Jellicoe:Sea Service and Second Sea Lord

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The Life of Admiral of the Fleet
John Rushworth Jellicoe,
First Earl Jellicoe

5 December, 1869 – 20 November, 1935
Jellicoe, 1920.JPG
Chapters
Background and Early LifeService as LieutenantCommanderCommand and ChinaDirector of Naval OrdnanceFlag Rank and ControllerSea Service and Second Sea LordCommand of the Grand FleetThe War at Sea, 1914-1916The Battle of JutlandAfter JutlandFirst Sea Lord and the Submarine MenaceControversy and DismissalEmpire TourGovernor-General of New ZealandThe Jutland ControversyRetirementDeath and Legacy

Atlantic Fleet

On December 20th, 1910, I assumed command of the Atlantic Fleet (in succession Prince Louis of Battenberg), with the rank of Acting Vice-Admiral. My flag was hoisted in H.M.S. Prince of Wales, with Captain Ronald Hopwood as my Flag-Captain, Commander F. C. Dreyer as Flag-Commander, Fleet Paymaster Hamnet Share as Secretary, and Lieutenant Bernard Buxton as Flag-Lieutenant. The fleet consisted of 6 battleships of the Prince of Wales and Formidable classes, and a Cruiser Squadron of 4 armoured ships, commanded by Rear-Admiral F. T. Hamilton, with his flag in H.M.S. Drake. There were also 2 light cruisers. Rear-Admiral Carden was 2nd in Command of the Battle Squadron.[1]

Christmas leave was then granted:[2]

On leaving England the fleet proceeded to Vigo and carried out exercises with the Mediterranean and Home Fleets, commanded respectively by Sir Edmund Poë and Sir William May. They were of an interesting nature and included a night action between the two fleets in close contact with each other. The difficulty with distinguishing friend from foe, and the exceeding uncertainty of the result, confirmed the opinion I had long held that a night action between fleets was a pure lottery, more particularly if destroyers took part in it.

During these exercises I received a wireless message from the Admiralty informing me of the death of my dear little daughter Betty, five years of age, from mastoids. The news came as a great shock, as she had been quite well when she, with her elder sister Lucy and my wife, came to see me off from Portsmouth.[1]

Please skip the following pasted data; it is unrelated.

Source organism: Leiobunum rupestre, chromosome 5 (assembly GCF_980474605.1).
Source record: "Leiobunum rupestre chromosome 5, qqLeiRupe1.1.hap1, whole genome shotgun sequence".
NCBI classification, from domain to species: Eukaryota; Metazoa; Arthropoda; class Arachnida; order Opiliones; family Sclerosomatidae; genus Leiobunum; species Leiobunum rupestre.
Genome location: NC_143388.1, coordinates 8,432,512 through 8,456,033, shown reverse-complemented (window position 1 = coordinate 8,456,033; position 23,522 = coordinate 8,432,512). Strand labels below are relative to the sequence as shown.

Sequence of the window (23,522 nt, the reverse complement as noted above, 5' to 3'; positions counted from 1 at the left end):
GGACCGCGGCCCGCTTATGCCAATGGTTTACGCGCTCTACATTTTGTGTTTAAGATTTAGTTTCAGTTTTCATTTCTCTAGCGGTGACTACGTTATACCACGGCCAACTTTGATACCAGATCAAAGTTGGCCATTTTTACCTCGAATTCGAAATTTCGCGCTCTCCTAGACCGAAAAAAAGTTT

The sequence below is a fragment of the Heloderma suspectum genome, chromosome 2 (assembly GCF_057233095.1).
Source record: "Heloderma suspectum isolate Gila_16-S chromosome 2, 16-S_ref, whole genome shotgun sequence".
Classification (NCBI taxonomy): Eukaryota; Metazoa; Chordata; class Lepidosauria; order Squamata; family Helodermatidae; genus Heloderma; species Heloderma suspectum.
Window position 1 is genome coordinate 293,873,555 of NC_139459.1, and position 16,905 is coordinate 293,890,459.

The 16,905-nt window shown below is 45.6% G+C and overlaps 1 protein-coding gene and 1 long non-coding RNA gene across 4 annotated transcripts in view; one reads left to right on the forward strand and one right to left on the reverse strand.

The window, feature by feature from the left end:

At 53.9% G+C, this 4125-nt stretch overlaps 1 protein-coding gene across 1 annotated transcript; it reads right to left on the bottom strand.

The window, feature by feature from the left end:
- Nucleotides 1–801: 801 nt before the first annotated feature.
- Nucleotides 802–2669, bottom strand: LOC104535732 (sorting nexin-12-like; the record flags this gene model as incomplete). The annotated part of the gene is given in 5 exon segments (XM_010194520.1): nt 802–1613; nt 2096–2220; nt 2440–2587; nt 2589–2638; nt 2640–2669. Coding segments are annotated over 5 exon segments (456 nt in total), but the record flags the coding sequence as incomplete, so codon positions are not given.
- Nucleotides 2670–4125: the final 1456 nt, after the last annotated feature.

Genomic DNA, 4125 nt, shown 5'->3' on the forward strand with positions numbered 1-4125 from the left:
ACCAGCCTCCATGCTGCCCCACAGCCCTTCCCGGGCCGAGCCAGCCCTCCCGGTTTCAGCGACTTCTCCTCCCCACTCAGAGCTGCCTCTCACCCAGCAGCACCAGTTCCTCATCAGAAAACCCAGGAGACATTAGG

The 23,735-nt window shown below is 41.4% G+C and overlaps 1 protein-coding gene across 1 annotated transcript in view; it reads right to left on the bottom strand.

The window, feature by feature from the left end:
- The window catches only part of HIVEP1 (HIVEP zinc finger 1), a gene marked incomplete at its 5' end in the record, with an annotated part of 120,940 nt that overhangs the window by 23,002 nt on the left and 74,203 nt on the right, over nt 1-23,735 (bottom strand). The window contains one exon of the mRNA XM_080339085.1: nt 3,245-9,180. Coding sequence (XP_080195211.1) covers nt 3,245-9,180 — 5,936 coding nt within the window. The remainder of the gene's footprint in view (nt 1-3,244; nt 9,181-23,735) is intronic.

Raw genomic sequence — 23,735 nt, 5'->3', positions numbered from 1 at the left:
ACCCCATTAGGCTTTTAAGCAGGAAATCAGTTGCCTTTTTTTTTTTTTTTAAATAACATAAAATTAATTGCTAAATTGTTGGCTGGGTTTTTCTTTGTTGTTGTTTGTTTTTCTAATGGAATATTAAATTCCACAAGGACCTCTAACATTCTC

Betty had died on 25 January in a London nursing home and was buried at Stanmore on 27 January.[3] In the Jellicoe Papers are a number of letters of sympathy from brother officers. One example is from Commodore Sir Robert Arbuthnot:

My dear Admiral,

Oh! What a cruel fate, which has robbed you of poor darling little Betty; who we have always felt was the 'apple of your eye'.

My wife and I are very very grieved about it, and send you our heartfelt sympathy.

It must be with a heavy heart that you have to go through the Fleet Exercise, and it must be heartbreaking, for Lady Jellicoe to be without you to stand by her at home.

We have thought and talked of you often.

Please do not let this letter add to your troubles, by thinking it requires an answer, but I feel I must write and tell you how much we & I sympathise with you.

Y. very sincerely

R. K. Arbuthnot.[4]

On the occasion of King George V's coronation he was appointed an Additional Member of the Second Class, or Knight Commander, in the Military Division of the Order of the Bath (K.C.B.) on 19 June, 1911.[5] He was confirmed in the rank of Vice-Admiral on 18 September, vice Gamble.[6]

Fisher wrote in October, 1911, "Sir John Jellicoe is the future Nelson—he is incomparably the ablest sea Admiral we have."[7]

Second Division, Home Fleet

The new First Lord of the Admiralty, Winston Churchill, wrote to Asquith on 16 November on the new arrangements in the Admiralty and the fleet:

The Home Fleet, wh [which] becomes vacant [through the elevation of Bridgeman to be First Sea Lord], has not, unhappily, any candidate of clear & pre-eminent qualifications. Admiral Jellicoe is not yet sufficiently practised in the handling of fleets or sufficiently in command of the confidence of the Sea Service, to justify what wd seemingly be a vy startling promotion. I shall therefore be taking the perfectly straightforward & unexceptionable course in placing Vice-Admiral Sir George Callaghan , the present 2nd in command, who has been in almost daily control of the largest manoevres in the Home Fleet, and who has previously been second in command in the Mediterranean, in the place of Sir F. Bridgeman. Admiral Sir John Jellicoe will be his 2nd in command, & we will thus be able to see what fitness he will develop for the succession.[8]